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I'm trying to use only specific part of the base class, while hiding other parts. Consider the following code:

struct IX
{
    // ...
};

struct IY
{
    // ...
};

class Base :
    public IX,
    public IY
{
    // Implements IX and IY.
    // ...
};


// Reuse IX implementation, but don't expose IY.
//
class X : protected Base
{
public:
    using Base::IX; // <-- Doesn't exist in C++.
};

Can I enjoy the IX implementation provided by Base, but without exposing IY interface?

Of course, I could type using Base::IX::xxx for all methods, which exist in IX. Alternatively, I could forward all calls to implementation like this:

//
class X : public IX
{
public:
    // Forward all calls to IX methods to m_p.
    // ...

protected:
    Base* m_p;
};

But again, I have to type all methods available in IX in order to forward them. And every time IX changes, I'll have to update X.

Thanks.

Alex

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1 Answer 1

Well basically implementation of IX and IY is protected in your class X. You can expose accessors and modifiers as public methods inside your class.

Another approach would be to expose publicly IX from Base:

class Base : public IX, protected IY
{
    // Implements IX and IY.
    // ...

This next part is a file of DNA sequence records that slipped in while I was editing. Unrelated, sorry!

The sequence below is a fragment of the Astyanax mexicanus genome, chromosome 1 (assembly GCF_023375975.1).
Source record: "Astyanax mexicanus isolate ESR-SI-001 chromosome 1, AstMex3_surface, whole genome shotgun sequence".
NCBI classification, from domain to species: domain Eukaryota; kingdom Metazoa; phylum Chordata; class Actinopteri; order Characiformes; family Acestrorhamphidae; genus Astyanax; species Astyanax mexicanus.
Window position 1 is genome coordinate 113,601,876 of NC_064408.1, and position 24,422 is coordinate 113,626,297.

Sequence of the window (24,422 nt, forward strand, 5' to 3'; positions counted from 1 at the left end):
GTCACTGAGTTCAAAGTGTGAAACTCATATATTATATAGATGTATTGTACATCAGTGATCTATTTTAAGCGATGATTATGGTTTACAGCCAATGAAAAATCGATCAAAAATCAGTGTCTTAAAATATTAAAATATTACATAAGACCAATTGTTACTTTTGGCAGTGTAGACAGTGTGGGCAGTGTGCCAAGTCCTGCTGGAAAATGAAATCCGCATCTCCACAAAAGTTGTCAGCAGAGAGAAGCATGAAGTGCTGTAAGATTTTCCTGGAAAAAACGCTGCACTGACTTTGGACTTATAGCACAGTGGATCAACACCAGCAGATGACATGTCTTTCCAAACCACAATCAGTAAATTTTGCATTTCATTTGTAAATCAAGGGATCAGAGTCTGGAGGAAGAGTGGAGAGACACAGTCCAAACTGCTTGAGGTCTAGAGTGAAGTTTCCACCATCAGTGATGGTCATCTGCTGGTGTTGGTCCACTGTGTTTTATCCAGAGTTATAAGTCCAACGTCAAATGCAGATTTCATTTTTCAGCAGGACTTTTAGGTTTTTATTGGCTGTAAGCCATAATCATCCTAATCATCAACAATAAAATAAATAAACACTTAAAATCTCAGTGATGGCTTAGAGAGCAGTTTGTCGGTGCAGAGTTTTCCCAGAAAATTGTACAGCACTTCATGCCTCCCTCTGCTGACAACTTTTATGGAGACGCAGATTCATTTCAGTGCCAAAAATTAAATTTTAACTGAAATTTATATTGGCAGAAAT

// Expose access to IY through base for the class 
    // inheriting from Base
};

class X : public Base 

Another possibility is not to inherit from IX and IY but to keep them as public members of your Base:

class Base
{
public:
    IX member1;
    IY member2;
};

This way you can inherit protectedly from Base and can expose a single accessor and modifier method from your class X for member1.

share|improve this answer
    
@konstantin-d-infragistics IX and Base already exist and used in other places. Also, IX contains quite a lot of things like typedef's, nested classes, etc. So, modifying X every time when IX changes can be a daunting task. –  Alex Blekhman Nov 12 '12 at 6:41
    
@AlexBlekhman I have made and edit and there are two suggestions. The first one still assumes that you would have to change Base if you change IY. The second one does not require changes. –  Konstantin Dinev Nov 12 '12 at 6:45
    
Thanks for the answer. However, in order to use the second variant I'll have to implement IX and IY first. So, Base will have members like IXImpl and IYImpl. It makes usage of Base for other users quite cumbersome. I tend to think that the problem doesn't have clean solution in C++. So, inheriting from IX and forwarding all calls internally probably is the least dirty way to solve it. –  Alex Blekhman Nov 12 '12 at 7:34

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